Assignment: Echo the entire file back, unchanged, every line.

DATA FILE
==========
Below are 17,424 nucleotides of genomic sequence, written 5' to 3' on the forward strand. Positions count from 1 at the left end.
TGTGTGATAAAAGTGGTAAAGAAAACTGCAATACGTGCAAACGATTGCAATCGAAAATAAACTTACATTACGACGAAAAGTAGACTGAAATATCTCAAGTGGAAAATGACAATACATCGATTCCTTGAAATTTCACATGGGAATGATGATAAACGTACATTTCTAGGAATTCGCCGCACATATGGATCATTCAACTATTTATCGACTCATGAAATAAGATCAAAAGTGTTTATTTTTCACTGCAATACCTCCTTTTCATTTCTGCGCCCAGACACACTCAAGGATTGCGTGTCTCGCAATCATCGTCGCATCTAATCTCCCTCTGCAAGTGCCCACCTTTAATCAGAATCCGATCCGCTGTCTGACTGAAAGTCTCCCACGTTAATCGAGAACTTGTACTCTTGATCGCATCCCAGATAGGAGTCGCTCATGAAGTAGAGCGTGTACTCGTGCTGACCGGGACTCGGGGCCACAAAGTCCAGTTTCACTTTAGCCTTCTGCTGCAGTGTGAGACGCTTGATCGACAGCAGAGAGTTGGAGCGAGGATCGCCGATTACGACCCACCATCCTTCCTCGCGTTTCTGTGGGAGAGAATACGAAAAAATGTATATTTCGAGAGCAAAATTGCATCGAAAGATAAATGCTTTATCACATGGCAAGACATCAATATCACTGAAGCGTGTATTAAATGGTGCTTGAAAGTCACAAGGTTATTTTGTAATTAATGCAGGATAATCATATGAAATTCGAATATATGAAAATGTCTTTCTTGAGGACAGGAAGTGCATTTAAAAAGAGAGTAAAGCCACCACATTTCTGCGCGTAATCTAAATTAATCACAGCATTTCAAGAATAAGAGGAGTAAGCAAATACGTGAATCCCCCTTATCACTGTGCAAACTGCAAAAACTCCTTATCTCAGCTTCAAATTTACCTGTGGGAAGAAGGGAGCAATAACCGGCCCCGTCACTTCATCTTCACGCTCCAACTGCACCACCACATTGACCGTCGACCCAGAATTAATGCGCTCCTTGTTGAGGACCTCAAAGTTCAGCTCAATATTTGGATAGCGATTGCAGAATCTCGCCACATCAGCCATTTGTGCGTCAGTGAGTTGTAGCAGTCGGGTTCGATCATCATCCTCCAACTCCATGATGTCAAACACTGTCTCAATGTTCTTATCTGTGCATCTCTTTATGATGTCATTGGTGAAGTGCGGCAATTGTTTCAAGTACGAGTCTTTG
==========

Below are 17,424 nucleotides of genomic sequence, written 5' to 3' on the forward strand. Positions count from 1 at the left end.
TGTGTGATAAAAGTGGTAAAGAAAACTGCAATACGTGCAAACGATTGCAATCGAAAATAAACTTACATTACGACGAAAAGTAGACTGAAATATCTCAAGTGGAAAATGACAATACATCGATTCCTTGAAATTTCACATGGGAATGATGATAAACGTACATTTCTAGGAATTCGCCGCACATATGGATCATTCAACTATTTATCGACTCATGAAATAAGATCAAAAGTGTTTATTTTTCACTGCAATACCTCCTTTTCATTTCTGCGCCCAGACACACTCAAGGATTGCGTGTCTCGCAATCATCGTCGCATCTAATCTCCCTCTGCAAGTGCCCACCTTTAATCAGAATCCGATCCGCTGTCTGACTGAAAGTCTCCCACGTTAATCGAGAACTTGTACTCTTGATCGCATCCCAGATAGGAGTCGCTCATGAAGTAGAGCGTGTACTCGTGCTGACCGGGACTCGGGGCCACAAAGTCCAGTTTCACTTTAGCCTTCTGCTGCAGTGTGAGACGCTTGATCGACAGCAGAGAGTTGGAGCGAGGATCGCCGATTACGACCCACCATCCTTCCTCGCGTTTCTGTGGGAGAGAATACGAAAAAATGTATATTTCGAGAGCAAAATTGCATCGAAAGATAAATGCTTTATCACATGGCAAGACATCAATATCACTGAAGCGTGTATTAAATGGTGCTTGAAAGTCACAAGGTTATTTTGTAATTAATGCAGGATAATCATATGAAATTCGAATATATGAAAATGTCTTTCTTGAGGACAGGAAGTGCATTTAAAAAGAGAGTAAAGCCACCACATTTCTGCGCGTAATCTAAATTAATCACAGCATTTCAAGAATAAGAGGAGTAAGCAAATACGTGAATCCCCCTTATCACTGTGCAAACTGCAAAAACTCCTTATCTCAGCTTCAAATTTACCTGTGGGAAGAAGGGAGCAATAACCGGCCCCGTCACTTCATCTTCACGCTCCAACTGCACCACCACATTGACCGTCGACCCAGAATTAATGCGCTCCTTGTTGAGGACCTCAAAGTTCAGCTCAATATTTGGATAGCGATTGCAGAATCTCGCCACATCAGCCATTTGTGCGTCAGTGAGTTGTAGCAGTCGGGTTCGATCATCATCCTCCAACTCCATGATGTCAAACACTGTCTCAATGTTCTTATCTGTGCATCTCTTTATGATGTCATTGGTGAAGTGCGGCAATTGTTTCAAGTACGAGTCTTTG